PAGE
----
18. 18. 23.07.2009<br />Peter Micheuz<br />15<br />An Austrian Top Down Approach “eLSA” for Secondary Level I (10-14 years)<br />
  19. 19. 23.07.2009<br />Peter Micheuz<br />16<br />Goal driven Austrian Project “eLSA”(“e-Learning imSchulalltag”)since 2002<br /><ul><li>Full? Coverageof ICT-Use (pupils, teachers)
  20. 20. Communicationamongteachers
  21. 21. EvaluationandCooperation
  22. 22. Strategy (School program)
  23. 23. Leadership
  24. 24. Controlling (steeringgroup)
  25. 25. Offerof an ICT Certificate</li></li></ul><li>Aims of the Austrian Project eLSA(“e-Learning imSchulalltag”)<br />Each student has to get in touch with e-Learning and has to try out “e-Learning sequences” in lower secondary education.<br />Each teacher has to experience e-Learning sequences in his/her own subjects (in at least one subject) and has to share his/her experience with all members of the teaching teams involved in these subjects and the participating classes.<br />Within their subject area, teachers have to discuss the potential and limits of e-Learning.<br />eLSAschools develop concrete models for evaluating e-Learning. They cooperate and share their experiences with other schools.<br />The school program should explicitly contain (revised) e-Learning aspects.<br />e-Learningmust be an important concern of the school administration. The project has high priority in the school routine.<br />A steering group coordinates and harmonizes the “e-Learning” content developments, ensures their practical application and the progress of the project.<br />The school offers its students the possibility to obtain at least one IT or e-Learning certificate (on a voluntary basis).<br />23.07.2009<br />Peter Micheuz<br />17<br />
  26. 26. OneExemplary Goal<br />23.07.2009<br />Peter Micheuz<br />18<br />2. Each teacher has to experience e-learning sequences in his/her own subjects (in at least one subject) and has to share this experience with all members of the teaching teams involved in these subjects and the participating classes.<br />
  27. 27. Indicatorsand positive evidence<br />23.07.2009<br />Peter Micheuz<br />19<br />
  28. 28. Peter Micheuz<br />Proving E-Maturity of eLSA-SchoolsThe Certification Process<br />Theschoolsdeterminswhenthegoalsseem to bereached<br />Theschoolsubmits an applicationforcertificationat the regional coordinator<br />School visithospitations, conference, talks withtheheadmaster, schoolcoordinator,steeringgroup<br />Report fromthe regional coordinator<br />eLSACertificate<br />Improvementsat theschool<br />20<br />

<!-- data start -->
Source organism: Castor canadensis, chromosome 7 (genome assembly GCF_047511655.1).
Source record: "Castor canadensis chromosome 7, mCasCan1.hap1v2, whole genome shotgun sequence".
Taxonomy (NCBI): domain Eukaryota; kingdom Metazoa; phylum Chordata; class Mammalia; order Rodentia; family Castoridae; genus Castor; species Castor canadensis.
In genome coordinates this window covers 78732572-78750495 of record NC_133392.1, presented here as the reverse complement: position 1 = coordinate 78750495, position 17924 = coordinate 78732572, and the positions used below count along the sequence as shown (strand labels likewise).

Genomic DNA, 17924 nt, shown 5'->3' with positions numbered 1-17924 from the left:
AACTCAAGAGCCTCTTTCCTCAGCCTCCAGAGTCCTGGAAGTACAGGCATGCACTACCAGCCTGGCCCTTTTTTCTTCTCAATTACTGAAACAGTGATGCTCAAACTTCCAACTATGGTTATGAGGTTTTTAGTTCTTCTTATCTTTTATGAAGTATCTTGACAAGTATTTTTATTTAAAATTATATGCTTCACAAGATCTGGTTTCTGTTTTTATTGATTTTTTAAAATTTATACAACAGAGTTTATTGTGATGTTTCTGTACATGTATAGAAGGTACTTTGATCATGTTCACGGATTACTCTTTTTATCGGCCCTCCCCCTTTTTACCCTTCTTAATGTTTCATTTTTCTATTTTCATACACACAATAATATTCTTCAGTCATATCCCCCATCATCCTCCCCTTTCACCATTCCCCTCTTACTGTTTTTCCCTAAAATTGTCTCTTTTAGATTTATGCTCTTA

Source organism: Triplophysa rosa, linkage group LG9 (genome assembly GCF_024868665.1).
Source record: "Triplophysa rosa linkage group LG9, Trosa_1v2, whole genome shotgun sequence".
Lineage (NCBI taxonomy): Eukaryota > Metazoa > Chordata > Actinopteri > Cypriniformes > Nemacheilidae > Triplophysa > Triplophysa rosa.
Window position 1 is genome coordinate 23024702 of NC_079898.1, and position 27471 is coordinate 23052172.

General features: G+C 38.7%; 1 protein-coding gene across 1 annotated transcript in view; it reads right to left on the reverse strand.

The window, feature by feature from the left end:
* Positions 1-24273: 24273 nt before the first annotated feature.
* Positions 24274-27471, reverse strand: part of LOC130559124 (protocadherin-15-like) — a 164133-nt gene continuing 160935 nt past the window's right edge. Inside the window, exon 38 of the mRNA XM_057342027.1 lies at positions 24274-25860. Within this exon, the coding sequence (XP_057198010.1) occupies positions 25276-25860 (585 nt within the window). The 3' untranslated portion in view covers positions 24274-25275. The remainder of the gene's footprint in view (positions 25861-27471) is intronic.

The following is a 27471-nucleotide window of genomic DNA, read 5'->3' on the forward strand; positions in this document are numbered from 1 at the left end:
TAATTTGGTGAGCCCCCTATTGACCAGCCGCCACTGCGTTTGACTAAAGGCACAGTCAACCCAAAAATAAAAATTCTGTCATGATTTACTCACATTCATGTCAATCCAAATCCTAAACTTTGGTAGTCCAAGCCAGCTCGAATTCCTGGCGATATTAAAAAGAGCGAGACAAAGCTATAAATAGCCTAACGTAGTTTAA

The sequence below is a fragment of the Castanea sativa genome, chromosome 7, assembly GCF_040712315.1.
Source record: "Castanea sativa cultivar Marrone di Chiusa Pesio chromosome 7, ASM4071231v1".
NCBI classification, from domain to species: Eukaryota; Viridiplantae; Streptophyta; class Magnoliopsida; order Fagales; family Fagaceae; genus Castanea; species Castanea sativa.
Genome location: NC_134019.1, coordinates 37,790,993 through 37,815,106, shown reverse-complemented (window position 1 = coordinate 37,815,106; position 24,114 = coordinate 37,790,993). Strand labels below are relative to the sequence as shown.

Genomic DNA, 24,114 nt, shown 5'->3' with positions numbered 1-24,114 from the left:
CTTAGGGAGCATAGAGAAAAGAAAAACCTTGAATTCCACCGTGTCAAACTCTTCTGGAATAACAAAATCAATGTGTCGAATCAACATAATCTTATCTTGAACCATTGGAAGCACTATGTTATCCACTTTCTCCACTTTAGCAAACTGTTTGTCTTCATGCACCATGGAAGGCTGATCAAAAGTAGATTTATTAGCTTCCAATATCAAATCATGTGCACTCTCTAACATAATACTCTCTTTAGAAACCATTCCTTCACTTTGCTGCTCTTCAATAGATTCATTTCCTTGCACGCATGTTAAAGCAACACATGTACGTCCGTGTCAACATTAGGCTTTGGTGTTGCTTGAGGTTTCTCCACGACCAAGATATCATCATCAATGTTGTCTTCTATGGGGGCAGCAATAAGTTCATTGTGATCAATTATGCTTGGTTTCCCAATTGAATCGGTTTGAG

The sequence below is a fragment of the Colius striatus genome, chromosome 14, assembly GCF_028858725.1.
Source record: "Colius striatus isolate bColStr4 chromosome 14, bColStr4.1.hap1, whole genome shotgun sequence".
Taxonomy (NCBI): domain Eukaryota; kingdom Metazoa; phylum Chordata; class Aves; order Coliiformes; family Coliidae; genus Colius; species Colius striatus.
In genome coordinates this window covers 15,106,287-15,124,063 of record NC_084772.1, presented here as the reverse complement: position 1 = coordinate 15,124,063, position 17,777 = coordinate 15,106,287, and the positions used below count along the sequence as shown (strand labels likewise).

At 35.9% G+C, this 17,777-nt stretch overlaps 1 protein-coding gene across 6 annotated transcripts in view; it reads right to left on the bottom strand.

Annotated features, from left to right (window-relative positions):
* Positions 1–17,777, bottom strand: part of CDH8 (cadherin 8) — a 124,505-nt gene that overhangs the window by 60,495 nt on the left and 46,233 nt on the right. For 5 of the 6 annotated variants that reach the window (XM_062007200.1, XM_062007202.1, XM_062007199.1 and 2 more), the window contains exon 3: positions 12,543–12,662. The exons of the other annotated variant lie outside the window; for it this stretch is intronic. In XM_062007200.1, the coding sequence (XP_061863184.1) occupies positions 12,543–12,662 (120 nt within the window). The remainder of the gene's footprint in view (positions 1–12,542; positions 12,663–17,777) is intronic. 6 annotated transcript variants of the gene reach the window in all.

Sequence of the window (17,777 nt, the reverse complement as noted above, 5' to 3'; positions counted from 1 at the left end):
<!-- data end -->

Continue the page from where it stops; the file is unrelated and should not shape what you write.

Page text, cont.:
29. 29. 23.07.2009<br />Peter Micheuz<br />21<br />
  30. 30. Findings I<br />eLSA-certified schools have already fairly good preconditions in terms of good IT infrastructure and engaged ICT teachers before the eLSA project.<br />eLSA-certified schools are led by extraordinary supportive headmasters with (clear) visions and a sense of accountability. <br />The IT-infrastructure in eLSA schools is maintained by very engaged system administrators who complain about the lack of a sufficient IT infrastructure and low budgets. <br />Cooperation among teachers is still underdeveloped.<br />23.07.2009<br />Peter Micheuz<br />22<br />
  31. 31. Findings II<br />Many teachers use computers in their lessons, but often only to show and distribute digital material. <br />The dominating learning platform, with a fairly well usage is Moodle. However, most courses lack interactive and collaborative activities.<br />Many special ICT related activities in various subjects could be observed.<br />Almost all pupils explicitly expressed their joy with e-Learning. They liked working with computer because “one learns differently”, “it is a nice variety in view of everyday school”, “it is practical because we have less paper”, “you get quick feedback”, “you can choose exercises individually”.<br />23.07.2009<br />Peter Micheuz<br />23<br />
  32. 32. ConcludingRemarks<br />PreconditionsforE-Maturity<br />SuccessfulICT-Integrationshould/must bepartof (strategic) School Development<br />Strong Leadership<br />ExcellentIT-Infrastructure<br />CooperationamongTeachers<br />ClimateofInnovationandOpen-Mindedness<br />23.07.2009<br />Peter Micheuz<br />24<br />
  33. 33. Last slide …<br />Eachprogressis due tounsatisfiedpeople. Satisfiedpeople do not likechange …<br />[Salvatore Quasimodo (1901-1968)]<br />ThankYouforYour Attention.<br />23.07.2009<br />Peter Micheuz<br />25<br />